The aged CG is forgivable, and the reusing of a four year old Mothra prop with limited mobility is forgivable. What isn't quite forgivable is a lack of some care with MOTHRA 2. The film's ambition of mostly underwater warfare between the kaiju is respectable, but there is a lack of quality. Five years previously, Kawakita filmed an underwater scene between Godzilla and Battra in GODZILLA VS. MOTHRA. Missing from MOTHRA 2 which was in GODZILLA VS. MOTHRA were the composited-in air bubbles, the processing of the sound effects to make the kaiju sound like they are underwater, details like this. Maybe too many CG shots took up the budget. Digital matteing would be another sucker of budget, and though more experimental in execution, the matte shots showcase issues with scale and lighting differences between the main plate and the composite materials of the shots at times.

MOTHRA 3's tokusatsu was filmed by Kenji Suzuki, who relies too much on digital compositing in this film (almost as bad as GODZILLA VS. MEGAGUIRUS three years latter). This ruins good props and suits, particulaly King Ghidoah. Luckily, just like the first film in the trilogy, set pieces are ceated via the intecutting of musical numbers and the monster action.

The best quality of the films is the handling of the kaiju's own personal drama. From the best handling of the death of a Mothra until GODZILLA: TOKYO SOS, to the tagic slaying of a samurai gone mad with Degarla, and the ambitious time traveling aspect of MOTHRA 3, the monster drama may not be as well mixed in and tied with the humans, but they have their own stories that while simple, do offer a little bit of poetry in their own right.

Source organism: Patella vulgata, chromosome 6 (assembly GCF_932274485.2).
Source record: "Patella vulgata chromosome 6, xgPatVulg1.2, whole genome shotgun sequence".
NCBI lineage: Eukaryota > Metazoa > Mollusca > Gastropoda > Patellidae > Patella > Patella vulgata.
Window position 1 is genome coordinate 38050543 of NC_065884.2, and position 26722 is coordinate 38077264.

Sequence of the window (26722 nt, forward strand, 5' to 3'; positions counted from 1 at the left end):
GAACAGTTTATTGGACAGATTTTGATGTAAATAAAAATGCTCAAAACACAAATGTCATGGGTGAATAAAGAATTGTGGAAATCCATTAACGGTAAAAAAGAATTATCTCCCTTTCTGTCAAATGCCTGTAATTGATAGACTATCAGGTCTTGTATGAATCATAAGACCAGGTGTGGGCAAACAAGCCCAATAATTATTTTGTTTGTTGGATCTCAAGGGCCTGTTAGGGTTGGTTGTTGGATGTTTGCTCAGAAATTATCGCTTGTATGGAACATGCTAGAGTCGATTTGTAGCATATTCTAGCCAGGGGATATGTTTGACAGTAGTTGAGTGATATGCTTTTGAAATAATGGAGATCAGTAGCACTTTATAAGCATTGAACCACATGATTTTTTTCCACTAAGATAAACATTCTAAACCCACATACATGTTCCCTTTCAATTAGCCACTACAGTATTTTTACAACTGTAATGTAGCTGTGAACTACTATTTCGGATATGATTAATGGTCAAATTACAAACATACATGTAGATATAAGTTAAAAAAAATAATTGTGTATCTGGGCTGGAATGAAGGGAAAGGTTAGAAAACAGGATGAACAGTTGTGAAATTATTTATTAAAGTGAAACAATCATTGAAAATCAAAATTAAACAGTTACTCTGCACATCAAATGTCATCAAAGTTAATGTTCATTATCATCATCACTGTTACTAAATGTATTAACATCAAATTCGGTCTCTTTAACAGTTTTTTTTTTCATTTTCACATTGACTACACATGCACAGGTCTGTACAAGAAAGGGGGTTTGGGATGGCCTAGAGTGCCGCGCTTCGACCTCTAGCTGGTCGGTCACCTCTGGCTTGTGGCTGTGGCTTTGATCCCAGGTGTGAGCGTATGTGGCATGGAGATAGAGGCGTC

The other great quality to the trilogy is the new songs written for the Shobijin characters. In the first film, the compositions help give the film a light, Studio Ghibli sense of atmosphere at times. In the third film, it helps add a sense of levity to the action between Mothra and Ghidorah. The regular orchestrational pieces of the score are unrememberable, but the songs are memorable and might even lend themselves well when paired with the operatic stylings of a composer like Shiro Sagisu.

In the end, the Mothra trilogy are some nice occasional watches of made-for-the-money movie making. Its very simple fare.
Mothra - 5/10
Mothra 2 - 4/10
Mothra 3 - 4/10